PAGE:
There are counterparts of these child-stealing-wild-women throughout the northwest. It was one of the reasons that children had to come in to the house at sunset. Or they were in danger of being carried away by one of these dangerous beings.

SOURCES

Drucker, Phillip. 19343. “Ethnographic Field Notes.” National Anthropological Archives, Smithsonian Institution, Washington DC.

Harrington, John P. 1942. “Alsea, Siuslaw, Coos, Southwest Oregon Athapaskan: Vocabularies, Linguistic Notes, Ethnographic and Historical Notes.” John Peabody Harrington Papers, Alaska/Northwest Coast. National Anthropological Archives, Smithsonian Institution, Washington, DC.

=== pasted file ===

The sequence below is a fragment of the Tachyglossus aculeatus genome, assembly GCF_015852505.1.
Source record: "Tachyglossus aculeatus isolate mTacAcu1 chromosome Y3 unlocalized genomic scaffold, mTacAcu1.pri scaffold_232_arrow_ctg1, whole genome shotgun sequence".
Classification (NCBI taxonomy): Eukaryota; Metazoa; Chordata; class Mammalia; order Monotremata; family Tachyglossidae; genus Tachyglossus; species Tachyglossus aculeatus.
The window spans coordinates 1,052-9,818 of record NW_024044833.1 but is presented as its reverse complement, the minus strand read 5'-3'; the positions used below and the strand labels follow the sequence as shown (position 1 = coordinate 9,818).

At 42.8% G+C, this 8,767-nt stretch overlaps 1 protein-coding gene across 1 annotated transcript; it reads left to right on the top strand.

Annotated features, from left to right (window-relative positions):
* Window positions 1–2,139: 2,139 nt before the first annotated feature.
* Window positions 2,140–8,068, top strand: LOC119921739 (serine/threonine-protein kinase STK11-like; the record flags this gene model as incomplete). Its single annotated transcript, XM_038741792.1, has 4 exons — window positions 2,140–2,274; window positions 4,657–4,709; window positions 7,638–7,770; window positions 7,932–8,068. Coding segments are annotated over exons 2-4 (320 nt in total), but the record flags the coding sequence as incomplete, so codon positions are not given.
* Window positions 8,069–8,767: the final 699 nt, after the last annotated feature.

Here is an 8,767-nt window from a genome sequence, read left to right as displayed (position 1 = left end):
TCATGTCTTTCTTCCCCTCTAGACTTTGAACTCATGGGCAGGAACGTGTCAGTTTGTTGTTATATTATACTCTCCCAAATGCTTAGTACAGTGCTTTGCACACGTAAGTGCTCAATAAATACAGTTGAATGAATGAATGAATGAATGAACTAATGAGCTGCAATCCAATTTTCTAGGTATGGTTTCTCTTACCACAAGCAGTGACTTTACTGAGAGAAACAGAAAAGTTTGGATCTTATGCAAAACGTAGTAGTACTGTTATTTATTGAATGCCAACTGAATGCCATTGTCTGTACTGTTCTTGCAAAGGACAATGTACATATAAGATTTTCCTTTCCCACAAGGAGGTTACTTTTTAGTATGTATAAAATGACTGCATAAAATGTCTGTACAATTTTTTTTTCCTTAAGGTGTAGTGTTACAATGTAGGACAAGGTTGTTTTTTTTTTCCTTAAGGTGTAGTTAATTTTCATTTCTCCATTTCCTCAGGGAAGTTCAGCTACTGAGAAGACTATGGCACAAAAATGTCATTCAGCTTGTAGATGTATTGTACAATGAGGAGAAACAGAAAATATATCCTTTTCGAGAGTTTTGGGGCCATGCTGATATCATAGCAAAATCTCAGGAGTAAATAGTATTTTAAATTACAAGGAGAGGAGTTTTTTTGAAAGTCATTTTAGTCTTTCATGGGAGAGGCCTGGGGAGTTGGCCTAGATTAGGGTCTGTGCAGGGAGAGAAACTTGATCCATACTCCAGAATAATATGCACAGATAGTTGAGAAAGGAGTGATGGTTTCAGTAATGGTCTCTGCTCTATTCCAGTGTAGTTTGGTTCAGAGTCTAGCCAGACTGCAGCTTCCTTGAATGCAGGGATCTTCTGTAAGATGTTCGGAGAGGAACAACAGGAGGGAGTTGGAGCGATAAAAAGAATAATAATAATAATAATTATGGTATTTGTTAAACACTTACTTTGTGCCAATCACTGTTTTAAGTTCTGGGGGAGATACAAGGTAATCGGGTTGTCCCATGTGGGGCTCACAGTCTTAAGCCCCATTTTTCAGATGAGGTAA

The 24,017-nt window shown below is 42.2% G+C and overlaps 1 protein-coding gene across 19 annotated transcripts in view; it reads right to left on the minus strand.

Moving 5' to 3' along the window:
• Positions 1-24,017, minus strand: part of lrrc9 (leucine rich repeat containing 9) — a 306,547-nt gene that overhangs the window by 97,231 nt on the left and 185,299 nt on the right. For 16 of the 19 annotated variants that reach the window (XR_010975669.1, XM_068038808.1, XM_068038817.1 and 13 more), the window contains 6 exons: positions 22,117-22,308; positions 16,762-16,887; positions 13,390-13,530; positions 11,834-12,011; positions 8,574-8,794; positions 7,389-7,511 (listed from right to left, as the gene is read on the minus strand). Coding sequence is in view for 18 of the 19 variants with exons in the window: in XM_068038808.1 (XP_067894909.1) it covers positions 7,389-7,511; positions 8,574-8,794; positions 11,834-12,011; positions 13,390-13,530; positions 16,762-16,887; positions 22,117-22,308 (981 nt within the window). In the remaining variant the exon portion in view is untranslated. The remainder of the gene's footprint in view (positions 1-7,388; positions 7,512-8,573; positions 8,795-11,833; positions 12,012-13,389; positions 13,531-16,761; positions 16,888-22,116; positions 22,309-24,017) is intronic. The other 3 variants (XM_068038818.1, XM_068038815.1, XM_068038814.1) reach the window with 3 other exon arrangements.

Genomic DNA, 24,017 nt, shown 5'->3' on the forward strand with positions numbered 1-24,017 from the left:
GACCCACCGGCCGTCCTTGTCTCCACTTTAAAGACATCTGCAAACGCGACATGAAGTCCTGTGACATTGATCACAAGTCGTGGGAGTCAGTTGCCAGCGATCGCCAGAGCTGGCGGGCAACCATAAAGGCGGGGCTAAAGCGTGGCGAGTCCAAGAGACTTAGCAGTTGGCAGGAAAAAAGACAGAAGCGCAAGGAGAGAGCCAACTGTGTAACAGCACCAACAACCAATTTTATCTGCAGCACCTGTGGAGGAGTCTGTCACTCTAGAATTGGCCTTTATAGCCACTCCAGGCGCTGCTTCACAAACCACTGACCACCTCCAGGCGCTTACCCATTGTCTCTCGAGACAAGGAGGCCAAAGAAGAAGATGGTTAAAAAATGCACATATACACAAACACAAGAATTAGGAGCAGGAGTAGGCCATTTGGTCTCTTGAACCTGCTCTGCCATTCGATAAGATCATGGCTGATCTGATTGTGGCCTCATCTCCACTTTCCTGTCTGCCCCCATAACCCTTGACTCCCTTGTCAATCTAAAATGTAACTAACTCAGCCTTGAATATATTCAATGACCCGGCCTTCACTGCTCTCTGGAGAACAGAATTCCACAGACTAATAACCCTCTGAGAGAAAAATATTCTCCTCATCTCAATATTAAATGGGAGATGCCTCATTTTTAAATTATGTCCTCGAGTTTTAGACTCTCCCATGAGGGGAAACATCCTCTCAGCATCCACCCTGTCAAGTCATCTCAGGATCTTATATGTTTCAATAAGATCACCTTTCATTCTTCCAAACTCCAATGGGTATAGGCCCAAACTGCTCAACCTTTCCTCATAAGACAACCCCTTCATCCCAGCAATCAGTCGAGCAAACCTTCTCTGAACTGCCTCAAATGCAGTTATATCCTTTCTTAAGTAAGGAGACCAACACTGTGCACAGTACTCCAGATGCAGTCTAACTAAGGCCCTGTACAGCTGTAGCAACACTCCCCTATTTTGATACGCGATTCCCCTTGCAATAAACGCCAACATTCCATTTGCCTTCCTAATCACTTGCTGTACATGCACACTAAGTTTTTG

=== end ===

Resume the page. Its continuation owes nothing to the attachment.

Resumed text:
Jacobs, Melville. 1932–1934. “Coos Ethnologic Notes,” Notebooks 91–99, 101, Jacobs Collection. University of Washington Archives, Seattle.

Pearson, Clara. Jacobs, Elizabeth, ed. 1990[1959]. Nehalem Tillamook Tales. OSU Press, Corvallis, OR.

———. 1940. Coos Myth Texts. Seattle: University of Washington Press.

Seaburg, William, ed. 2004. Pitch Woman and Other Stories: The Oral Traditions of Coquelle Thompson, Upper Coquille Athabaskan Indian. University of Nebraska Press.

About shichils

Just sharing some fun on language